The A40 Devon and its two-door counterpart the A40 Dorset were the first post-war saloons to be released by Austin, making their debut at the Paris Motor Show of October 1947.
The Austin Devon, Dorset and the Countryman Estate that was released soon after are recognized as being the company’s first cars specially projected with mass production and export appeal in mind.
Developed and produced in a post-war era of shortages, and lack of technical development, this unlikely trio were technically a genuine “hotchpotch” of new and old-fashioned features.
The motoring press were not slow to express their dissatisfaction at the car's stance, which they were quick to point out smacked too much of the pre-war era, although, despite the media's misgivings, it soon emerged that Austin had found a winner.
During its production run, more than 450,000 Devons were sold, before the model was discontinued five years later in 1952, replaced by the Austin A40 Somerset.
Austin had begun to grasp by the early Fifties that while having a four-door sedan in the range was almost a must; the two-door was not such a good idea with the Dorset lagging way behind in sales to the Devon.
Some of the company’s disappointment must have been offset by the tremendous sales performance that the Countryman Estate car put in, with the panel van and pickup trucks also faring very well.
Once again. the point was proved that despite being slightly conservative in design, that shortcoming could be made up by being a highly practical workhorse.
The cars’ overhead-valve engine was all-new (it was the forerunner of the legendary B-Series which followed), as were the car's coil spring independent front suspension.
Flowing wing lines — with built-in headlamps at the front — and the lack of running boards were up-to-date features which gave the A40 a modern appearance.
A useful feature of this bodywork was the rear-hinged deep-sided bonnet which gave excellent side access for routine maintenance. At the rear was a rather small luggage boot, this did however have the benefit of a drop-down lid with hinges sufficiently strong to allow the lid to be used as a platform in exceptional circumstances.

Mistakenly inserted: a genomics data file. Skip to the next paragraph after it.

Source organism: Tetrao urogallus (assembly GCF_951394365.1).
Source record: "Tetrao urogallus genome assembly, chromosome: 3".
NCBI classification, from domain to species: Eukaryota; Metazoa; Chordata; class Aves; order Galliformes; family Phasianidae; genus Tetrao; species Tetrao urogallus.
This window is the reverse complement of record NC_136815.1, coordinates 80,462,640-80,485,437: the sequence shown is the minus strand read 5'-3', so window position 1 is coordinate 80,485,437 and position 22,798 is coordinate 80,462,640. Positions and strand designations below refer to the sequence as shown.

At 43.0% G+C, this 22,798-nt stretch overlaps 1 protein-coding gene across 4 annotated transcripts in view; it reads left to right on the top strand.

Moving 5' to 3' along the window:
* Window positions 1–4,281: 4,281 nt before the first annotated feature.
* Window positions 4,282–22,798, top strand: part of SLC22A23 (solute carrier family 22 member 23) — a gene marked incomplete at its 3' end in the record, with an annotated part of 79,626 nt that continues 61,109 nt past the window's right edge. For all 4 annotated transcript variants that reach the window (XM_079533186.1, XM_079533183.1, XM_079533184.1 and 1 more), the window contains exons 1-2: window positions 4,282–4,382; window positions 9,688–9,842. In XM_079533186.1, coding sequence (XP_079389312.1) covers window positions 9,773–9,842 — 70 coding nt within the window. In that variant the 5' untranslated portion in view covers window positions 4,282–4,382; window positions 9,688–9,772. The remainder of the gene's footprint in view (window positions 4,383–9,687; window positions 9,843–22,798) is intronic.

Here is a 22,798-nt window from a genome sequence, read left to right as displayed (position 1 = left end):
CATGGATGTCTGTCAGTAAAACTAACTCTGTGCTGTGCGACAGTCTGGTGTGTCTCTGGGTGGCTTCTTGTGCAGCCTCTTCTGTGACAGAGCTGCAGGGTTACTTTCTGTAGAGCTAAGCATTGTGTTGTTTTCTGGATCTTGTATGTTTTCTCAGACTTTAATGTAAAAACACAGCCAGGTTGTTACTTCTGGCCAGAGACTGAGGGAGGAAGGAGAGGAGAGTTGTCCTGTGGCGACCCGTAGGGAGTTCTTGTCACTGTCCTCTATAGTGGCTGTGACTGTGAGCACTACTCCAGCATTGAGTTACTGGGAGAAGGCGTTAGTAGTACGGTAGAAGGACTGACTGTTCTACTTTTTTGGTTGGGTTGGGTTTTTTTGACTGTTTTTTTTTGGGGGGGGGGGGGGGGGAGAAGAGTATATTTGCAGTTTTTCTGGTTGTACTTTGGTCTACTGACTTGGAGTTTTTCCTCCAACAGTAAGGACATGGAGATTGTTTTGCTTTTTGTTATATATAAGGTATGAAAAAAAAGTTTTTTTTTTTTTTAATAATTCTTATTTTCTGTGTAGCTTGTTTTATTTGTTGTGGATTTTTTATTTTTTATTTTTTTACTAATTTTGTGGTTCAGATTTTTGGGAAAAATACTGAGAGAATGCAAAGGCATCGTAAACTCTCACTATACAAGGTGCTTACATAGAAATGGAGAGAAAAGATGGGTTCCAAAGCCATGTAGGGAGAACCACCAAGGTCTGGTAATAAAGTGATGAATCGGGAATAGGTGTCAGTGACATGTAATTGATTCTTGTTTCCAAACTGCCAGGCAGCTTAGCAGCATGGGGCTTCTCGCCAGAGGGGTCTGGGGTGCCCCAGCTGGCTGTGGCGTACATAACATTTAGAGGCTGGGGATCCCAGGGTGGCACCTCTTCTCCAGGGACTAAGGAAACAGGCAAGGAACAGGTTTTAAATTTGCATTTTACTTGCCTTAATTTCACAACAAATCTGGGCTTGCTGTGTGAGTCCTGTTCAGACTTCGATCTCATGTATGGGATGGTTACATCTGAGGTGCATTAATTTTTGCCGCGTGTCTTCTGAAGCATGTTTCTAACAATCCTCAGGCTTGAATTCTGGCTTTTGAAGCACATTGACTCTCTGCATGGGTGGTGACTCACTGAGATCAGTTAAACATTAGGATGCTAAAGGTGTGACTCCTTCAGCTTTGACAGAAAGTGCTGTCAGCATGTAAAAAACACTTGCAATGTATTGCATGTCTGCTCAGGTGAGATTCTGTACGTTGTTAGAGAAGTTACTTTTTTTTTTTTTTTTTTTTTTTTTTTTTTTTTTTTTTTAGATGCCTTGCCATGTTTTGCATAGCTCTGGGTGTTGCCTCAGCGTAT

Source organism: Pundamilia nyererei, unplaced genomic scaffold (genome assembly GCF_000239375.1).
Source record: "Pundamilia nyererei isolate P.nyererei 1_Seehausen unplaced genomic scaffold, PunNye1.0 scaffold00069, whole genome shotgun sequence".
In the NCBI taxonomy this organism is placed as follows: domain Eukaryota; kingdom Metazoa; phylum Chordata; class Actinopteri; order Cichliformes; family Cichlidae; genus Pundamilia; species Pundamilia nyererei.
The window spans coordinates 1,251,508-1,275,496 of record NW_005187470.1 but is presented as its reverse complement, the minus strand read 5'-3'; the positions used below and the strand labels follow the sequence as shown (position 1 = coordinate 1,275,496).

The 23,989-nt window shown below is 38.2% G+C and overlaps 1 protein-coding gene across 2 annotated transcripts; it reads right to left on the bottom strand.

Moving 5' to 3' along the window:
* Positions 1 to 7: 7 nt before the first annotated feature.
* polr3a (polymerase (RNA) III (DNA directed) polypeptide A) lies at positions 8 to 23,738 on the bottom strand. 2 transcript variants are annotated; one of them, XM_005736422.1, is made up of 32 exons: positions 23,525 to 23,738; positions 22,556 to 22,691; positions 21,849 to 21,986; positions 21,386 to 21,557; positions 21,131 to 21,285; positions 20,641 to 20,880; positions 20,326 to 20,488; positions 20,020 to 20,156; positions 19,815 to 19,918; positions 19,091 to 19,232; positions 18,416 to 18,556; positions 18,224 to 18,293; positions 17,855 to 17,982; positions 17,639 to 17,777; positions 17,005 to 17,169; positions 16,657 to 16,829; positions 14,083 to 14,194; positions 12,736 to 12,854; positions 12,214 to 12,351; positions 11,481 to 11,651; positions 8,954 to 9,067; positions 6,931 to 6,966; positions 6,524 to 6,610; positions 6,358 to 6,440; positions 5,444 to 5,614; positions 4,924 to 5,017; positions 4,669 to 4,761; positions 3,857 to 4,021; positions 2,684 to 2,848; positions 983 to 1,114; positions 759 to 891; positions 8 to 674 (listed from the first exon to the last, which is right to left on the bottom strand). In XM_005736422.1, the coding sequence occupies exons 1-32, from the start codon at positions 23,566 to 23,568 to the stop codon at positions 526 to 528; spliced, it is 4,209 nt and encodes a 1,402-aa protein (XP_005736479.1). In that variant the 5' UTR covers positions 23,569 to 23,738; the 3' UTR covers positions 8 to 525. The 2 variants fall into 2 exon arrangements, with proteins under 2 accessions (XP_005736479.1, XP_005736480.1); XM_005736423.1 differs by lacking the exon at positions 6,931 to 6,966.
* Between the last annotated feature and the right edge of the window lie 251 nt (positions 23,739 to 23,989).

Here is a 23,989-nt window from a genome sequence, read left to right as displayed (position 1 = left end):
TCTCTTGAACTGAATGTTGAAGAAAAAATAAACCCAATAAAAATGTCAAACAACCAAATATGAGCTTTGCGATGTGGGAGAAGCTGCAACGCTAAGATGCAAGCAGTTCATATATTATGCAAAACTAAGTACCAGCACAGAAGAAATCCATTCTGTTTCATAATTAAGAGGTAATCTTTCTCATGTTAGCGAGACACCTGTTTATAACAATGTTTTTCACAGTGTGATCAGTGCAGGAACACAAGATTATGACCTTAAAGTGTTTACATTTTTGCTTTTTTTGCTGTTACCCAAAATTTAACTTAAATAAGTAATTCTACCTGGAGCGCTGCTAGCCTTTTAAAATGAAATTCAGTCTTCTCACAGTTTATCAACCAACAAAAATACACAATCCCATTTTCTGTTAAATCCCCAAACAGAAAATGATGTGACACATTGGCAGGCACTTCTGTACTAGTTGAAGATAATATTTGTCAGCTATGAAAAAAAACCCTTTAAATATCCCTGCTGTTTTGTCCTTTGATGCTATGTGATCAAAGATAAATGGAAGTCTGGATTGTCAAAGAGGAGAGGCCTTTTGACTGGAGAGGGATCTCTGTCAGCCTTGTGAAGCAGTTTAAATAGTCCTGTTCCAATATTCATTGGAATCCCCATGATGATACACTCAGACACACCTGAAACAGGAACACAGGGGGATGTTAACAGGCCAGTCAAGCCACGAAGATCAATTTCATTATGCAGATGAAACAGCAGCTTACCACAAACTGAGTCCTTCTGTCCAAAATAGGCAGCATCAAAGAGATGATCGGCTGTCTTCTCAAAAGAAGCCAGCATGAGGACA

Another space-saving innovation was that the spare wheel was housed in the luggage compartment beneath a false floor.
The Austin Devon/ Dorset/Countryman combination’s interior was finished to quite high standards for what was a relatively inexpensive car.
Standard equipment included window winding mechanism in the doors, with the addition of swivelling quarter windows for 1950, twin sun visors, comprehensive instrumentation, and a sprung three-spoke steering wheel.
A steel sliding sunroof was available at extra cost, as was a heater unit.
Despite their compact dimensions, the A40 Devon/ Dorset/Countryman were quite heavy, weighing in at just over a ton.
Nevertheless, the 1200cc engine would accelerate the car to 60mph (100 kph) in around 45 seconds, and on to a maximum of more than 65mph (108kph) - if conditions were favourable.
The Devon/ Dorset/Countryman combination went on to become a significant commercial success, not only in the UK but throughout the British Empire with Longbridge churning out 2000 models every week to keep pace with the demand.
Until overtaken by the A30/A35, and later by the Mini, no other Austin had ever sold so well globally, showing that the A40 Devon was an ideal vehicle for those looking for a reliable workhorse during the early Fifties.
The four-door A40 Devon and to a lesser degree, the two-door Dorset were particularly well received in the United States, even becoming Britain's biggest dollar earner till the launch of the Mini more than ten years later.